Ivan Nova‘s last start was the consummate disaster start. After being pinned to a 5-0 lead in the bottom of the first, he proceeded to surrender seven runs to the Orioles, including a Chris Davis grand slam, to the Orioles en route to a big loss. After an up and down season, some wonder if Nova will pitch in the playoffs:
So, you see, we have a little drama. Tack on that Nova (10-5) has won only one game since June 17 and did not pitch beyond six innings in any of his July starts, and you can even begin to ponder if Nova’s position in the rotation will be secure when Andy Pettitte returns from the disabled list later in August, or September. And if you’re going to ponder September, well, then you might want to begin to think about who’ll start in October.
Given the team’s support of Nova over the last season and a half plus, I’d be pretty surprised if Nova didn’t start when Pettitte returns; I think we can all safely assume Freddy Garcia will be bumped for the veteran lefty. However, five starters won’t be needed come playoff time Pettitte, CC Sabathia, and Hiroki Kuroda will definitely be guaranteed rotation spots. That last spot is going to come down to Phil Hughes and Nova. To his credit, Nova is taking a calm approach to the playoff pitching query:
“If I’m going to pitch in the playoffs, I’m going to pitch in the playoffs,” Nova said. “I mean, look what happened last year. After a tough season, A.J. Burnett was pitching for us in the playoffs, in one of the biggest games, and he did a great job. I can’t put any more pressure on myself these next two months. I know I’ve had some bad moments lately. But I will have more good moments. If I pitch in the playoffs, I pitch in the playoffs.”
Nova, like always, displays confidence. He’s aware that he’s been so-so lately, but believes in himself to come through with more big moments. For a young guy, he shows some good perspective with that quote. It’s refreshing to see Nova take a mild approach to that question and not overreact in one direction or another. It’s all part of his maturation process. Ups and downs are inherent to that process and so is change. And if there’s one thing we can say about Ivan Nova in 2012, it’s that he’s changed since 2011.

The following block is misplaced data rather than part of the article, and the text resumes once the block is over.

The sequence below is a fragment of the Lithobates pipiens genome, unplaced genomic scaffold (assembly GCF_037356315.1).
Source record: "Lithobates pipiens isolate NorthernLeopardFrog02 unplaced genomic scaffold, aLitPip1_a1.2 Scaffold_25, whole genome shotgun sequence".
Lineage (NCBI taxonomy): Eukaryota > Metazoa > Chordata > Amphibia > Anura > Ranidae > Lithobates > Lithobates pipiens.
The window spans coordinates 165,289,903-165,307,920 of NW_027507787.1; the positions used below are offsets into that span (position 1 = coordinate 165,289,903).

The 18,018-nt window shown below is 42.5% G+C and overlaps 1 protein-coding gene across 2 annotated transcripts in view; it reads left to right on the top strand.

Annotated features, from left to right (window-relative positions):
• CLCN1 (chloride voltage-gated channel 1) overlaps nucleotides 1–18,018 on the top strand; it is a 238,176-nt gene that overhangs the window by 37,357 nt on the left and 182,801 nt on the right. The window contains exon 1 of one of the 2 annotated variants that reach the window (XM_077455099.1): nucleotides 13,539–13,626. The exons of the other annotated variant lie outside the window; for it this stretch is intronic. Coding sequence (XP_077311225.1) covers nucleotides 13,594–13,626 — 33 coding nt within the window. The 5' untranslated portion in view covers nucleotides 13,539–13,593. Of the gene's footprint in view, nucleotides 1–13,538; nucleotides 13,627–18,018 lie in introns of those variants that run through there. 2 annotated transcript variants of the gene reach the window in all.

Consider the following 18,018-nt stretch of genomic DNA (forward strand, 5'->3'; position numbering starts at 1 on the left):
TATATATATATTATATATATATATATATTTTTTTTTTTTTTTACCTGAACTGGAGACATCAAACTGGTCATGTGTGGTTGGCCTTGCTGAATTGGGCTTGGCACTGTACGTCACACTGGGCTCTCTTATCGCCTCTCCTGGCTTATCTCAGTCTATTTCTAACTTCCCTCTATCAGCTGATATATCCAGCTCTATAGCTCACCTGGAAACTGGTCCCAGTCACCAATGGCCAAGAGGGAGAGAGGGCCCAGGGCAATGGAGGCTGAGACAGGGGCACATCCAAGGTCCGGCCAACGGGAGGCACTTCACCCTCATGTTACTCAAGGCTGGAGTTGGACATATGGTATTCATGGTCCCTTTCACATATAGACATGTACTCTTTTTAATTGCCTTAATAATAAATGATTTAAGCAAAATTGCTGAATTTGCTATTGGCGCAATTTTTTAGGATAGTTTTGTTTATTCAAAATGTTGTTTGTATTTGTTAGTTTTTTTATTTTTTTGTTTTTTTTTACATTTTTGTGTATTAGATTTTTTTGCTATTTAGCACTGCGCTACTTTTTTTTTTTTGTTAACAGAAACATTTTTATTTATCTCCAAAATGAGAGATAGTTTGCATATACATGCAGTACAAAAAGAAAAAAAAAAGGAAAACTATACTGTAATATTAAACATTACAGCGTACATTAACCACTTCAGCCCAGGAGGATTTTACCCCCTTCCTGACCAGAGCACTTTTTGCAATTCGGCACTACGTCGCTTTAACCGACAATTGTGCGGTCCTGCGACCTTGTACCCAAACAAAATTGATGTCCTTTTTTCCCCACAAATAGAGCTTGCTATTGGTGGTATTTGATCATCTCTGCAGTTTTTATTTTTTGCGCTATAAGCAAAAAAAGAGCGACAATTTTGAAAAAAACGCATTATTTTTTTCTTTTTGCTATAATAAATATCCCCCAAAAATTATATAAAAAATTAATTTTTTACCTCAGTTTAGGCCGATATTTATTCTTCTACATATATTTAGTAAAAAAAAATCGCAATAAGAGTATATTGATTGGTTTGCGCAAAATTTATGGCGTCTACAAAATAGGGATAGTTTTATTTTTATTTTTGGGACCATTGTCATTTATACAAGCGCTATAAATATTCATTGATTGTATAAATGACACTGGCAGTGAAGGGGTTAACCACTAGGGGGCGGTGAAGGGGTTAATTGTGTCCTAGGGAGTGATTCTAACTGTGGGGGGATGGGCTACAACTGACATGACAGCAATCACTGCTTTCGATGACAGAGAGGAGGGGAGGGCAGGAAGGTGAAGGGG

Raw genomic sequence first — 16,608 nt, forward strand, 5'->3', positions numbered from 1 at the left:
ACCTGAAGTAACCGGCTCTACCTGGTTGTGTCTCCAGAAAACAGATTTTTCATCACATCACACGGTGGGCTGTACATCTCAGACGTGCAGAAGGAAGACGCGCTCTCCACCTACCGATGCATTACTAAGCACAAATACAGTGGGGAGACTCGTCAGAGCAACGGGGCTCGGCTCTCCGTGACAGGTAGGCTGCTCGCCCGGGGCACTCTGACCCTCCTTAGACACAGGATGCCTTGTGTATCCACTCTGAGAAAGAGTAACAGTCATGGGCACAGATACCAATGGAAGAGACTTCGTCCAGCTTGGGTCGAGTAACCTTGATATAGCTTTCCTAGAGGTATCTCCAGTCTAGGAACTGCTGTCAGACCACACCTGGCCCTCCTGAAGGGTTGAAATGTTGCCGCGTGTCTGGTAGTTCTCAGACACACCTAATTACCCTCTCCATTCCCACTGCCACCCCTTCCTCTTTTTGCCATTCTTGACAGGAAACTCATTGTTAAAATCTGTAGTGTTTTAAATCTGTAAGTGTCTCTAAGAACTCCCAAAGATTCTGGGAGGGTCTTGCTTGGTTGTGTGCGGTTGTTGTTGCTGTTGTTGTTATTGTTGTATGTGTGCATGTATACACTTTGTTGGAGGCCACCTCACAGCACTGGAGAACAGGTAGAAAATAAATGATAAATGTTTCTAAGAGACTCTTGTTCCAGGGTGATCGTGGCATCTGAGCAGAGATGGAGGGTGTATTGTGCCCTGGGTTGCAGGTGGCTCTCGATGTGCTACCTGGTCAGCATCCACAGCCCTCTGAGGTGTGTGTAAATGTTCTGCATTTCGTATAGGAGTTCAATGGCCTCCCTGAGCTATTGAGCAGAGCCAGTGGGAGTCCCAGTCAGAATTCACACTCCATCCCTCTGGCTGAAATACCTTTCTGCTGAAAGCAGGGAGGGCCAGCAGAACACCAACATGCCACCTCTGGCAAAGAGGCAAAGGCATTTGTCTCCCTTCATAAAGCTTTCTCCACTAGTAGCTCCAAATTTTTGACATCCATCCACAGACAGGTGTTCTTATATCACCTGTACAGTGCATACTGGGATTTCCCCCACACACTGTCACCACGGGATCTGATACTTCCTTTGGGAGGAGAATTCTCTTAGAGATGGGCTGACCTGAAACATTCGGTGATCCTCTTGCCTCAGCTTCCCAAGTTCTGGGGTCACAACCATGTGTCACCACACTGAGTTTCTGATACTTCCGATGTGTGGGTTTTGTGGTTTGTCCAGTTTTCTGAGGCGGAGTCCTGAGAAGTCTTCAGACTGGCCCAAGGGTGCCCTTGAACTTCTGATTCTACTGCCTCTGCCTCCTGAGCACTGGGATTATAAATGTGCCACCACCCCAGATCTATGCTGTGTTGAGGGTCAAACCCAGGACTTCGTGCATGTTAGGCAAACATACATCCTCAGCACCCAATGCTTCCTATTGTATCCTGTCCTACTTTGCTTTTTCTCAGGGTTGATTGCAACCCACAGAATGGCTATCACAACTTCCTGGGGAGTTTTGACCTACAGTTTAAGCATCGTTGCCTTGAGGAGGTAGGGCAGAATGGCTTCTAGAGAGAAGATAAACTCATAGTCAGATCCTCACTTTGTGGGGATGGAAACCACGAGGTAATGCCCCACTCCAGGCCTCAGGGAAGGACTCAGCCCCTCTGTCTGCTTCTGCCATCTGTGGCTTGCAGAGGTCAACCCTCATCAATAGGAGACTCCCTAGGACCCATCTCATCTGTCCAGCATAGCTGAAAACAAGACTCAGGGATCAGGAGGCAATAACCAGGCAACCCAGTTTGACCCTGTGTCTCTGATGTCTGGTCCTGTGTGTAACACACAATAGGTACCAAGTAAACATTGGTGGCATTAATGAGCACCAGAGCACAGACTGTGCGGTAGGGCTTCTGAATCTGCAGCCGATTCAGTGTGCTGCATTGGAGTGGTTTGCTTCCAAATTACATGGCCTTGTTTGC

As noted by TYA co-founder and editor emeritus Moshe Mandel, Nova’s turned into a different pitcher this year. Last year, he was a groundball guy who didn’t strike a lot of people out. This year, he’s 13th the American League in K/9. Despite that, he’s having a very weird season:
All-time, 100 IP+, 3 pitchers have had season with k/9>8, BB/9<3, HR/9>1.40, H/9>10. Shields 2010, Astacio 1999, Nova 2012.
What’s behind all these changes? Let’s take a look at his pitch data and see if we can find anything amiss there. Before we get to results, let’s look at the process: his pitch selection. In 2011, Nova was very fastball heavy. He wasn’t quite Bartolo Colon with his fastball tendencies, but he still threw it a majority of the time, 61%. That number has fallen a bit in 2012, down to 53%. He’s compensated by using his slider a bit more (16% to 13%) and his curveball a bit more as well (27% to 22%); his changeup usage, 4% both years, has stayed the same. There aren’t any wild differences here. As for the increase in slider usage, last year, we all touted Nova’s slider as something that could help propel him from a back-end/mid-rotation guy to a solid number two starter. He’s throwing it more, which should be a good thing. Still, Nova’s results have been inconsistent at best this year, so let’s see if the pitches can show us anything.